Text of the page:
Majority of British Say Sunak Should Call Early Election

According to a new survey by YouGov, more than half of British adults think that new Prime Minister Rishi Sunak should call an early general election, rather than waiting until one is legally required. The poll, sampling opinions of 2,398 adults, shows near unanimous majorities in favor of calling an election across region and gender. The only surveyed demographic that did not fully align was age: 60% of those aged 18-24 and 66% of those aged 25-49 preferred calls for an early election; 50% of adults over 65 disagreed.

According to a new survey by YouGov, more than half of British adults think that new Prime Minister Rishi Sunak should call an early general election, rather than waiting until one is legally required. The poll, sampling opinions of 2,398 adults, shows near unanimous majorities in favor of calling an election across region and gender. The only surveyed demographic that did not fully align was age: 60% of those aged 18-24 and 66% of those aged 25-49 preferred calls for an early election; 50% of adults over 65 disagreed.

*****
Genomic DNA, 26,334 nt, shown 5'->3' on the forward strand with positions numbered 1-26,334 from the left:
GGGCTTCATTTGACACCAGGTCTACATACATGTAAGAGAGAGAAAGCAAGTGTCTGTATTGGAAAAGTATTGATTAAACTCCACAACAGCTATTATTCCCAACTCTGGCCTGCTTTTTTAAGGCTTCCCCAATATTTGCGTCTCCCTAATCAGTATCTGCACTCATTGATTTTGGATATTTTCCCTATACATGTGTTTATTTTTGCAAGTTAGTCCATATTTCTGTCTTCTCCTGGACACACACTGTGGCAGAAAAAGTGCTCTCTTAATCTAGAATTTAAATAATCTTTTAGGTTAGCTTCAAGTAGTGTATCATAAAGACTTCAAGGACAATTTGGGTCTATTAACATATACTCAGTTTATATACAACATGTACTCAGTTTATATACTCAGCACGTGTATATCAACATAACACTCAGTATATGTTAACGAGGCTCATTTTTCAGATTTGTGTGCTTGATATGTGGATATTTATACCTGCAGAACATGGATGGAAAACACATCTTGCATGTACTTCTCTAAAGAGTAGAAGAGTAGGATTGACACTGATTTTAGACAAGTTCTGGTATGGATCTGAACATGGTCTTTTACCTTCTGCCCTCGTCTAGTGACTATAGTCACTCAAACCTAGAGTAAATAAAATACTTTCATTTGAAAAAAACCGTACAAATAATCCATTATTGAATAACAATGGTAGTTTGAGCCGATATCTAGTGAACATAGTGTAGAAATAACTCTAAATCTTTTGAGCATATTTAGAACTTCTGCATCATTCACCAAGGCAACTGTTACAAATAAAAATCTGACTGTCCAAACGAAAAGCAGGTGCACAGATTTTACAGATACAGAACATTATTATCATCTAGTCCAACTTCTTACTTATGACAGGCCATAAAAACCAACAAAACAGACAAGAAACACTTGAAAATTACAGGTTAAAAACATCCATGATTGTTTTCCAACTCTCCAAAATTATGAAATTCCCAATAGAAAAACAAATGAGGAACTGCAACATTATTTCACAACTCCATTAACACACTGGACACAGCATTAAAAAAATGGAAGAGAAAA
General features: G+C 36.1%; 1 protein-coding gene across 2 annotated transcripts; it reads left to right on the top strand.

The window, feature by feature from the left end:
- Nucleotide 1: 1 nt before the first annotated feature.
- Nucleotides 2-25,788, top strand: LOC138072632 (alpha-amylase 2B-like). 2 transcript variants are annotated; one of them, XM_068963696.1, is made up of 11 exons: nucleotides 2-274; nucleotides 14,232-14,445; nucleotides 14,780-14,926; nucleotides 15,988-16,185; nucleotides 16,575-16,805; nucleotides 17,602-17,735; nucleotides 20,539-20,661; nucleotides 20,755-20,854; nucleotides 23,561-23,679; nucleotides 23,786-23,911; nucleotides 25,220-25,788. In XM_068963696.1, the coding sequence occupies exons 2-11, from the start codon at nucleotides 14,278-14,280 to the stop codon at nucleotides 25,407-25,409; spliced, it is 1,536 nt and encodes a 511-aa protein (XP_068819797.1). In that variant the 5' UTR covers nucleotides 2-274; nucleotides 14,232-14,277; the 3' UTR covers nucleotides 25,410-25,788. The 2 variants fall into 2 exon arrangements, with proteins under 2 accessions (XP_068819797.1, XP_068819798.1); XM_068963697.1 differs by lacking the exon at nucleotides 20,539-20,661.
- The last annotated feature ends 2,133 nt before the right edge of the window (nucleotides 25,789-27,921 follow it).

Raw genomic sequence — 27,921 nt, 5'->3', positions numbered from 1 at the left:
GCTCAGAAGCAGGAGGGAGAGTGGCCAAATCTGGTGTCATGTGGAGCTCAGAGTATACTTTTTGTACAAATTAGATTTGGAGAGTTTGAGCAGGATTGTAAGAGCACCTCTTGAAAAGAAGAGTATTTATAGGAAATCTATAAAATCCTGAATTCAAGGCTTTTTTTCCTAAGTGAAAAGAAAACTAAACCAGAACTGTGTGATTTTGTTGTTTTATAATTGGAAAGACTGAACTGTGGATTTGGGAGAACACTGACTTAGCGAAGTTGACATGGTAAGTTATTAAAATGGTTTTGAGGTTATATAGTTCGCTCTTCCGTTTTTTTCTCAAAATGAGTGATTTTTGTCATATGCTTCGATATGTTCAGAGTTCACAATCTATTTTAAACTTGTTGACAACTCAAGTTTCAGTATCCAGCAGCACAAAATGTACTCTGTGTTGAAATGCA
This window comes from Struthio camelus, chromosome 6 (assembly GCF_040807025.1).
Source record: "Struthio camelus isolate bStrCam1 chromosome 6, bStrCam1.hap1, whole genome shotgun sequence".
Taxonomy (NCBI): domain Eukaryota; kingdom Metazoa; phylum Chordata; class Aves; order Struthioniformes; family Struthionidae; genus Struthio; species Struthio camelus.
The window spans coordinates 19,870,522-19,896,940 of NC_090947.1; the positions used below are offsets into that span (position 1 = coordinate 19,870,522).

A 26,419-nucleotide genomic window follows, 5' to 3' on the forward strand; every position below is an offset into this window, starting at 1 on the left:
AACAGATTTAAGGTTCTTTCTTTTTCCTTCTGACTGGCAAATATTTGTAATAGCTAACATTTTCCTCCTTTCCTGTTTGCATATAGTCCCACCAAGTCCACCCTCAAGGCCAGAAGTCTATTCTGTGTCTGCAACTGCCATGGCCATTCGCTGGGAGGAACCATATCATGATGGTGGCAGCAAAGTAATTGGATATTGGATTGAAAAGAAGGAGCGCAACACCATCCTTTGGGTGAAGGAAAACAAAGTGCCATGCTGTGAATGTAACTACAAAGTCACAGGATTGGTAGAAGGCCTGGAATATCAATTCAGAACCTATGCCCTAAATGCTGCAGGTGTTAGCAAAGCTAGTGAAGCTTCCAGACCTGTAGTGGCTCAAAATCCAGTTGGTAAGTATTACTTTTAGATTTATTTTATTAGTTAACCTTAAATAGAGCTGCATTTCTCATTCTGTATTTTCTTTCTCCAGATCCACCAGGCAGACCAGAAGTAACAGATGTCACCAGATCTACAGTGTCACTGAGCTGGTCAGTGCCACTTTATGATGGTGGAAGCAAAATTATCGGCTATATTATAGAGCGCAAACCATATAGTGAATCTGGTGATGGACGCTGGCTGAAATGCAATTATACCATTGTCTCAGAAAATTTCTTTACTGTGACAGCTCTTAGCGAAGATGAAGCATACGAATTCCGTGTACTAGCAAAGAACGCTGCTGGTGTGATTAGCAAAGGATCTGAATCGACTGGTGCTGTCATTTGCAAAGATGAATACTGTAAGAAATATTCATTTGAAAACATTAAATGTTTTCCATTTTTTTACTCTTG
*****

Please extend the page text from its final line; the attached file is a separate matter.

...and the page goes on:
In his first public remarks as prime minister, Sunak reiterated that he would focus on stability and unity for the country. However, the BBC reports that the new prime minister told his party’s ministers behind closed doors that he had “ruled out” calling for an early general election, despite strong demands from the opposition Labour Party. 

The next general election must be called by January 2025 as the last one was held in ​​2019, which Boris Johnson and the Conservative Party won in a landslide, garnering the greatest share of popular vote of any party in a general election since 1979. Current polling shows that has flipped — some polls now show the largest public preference for Labour in a quarter-century.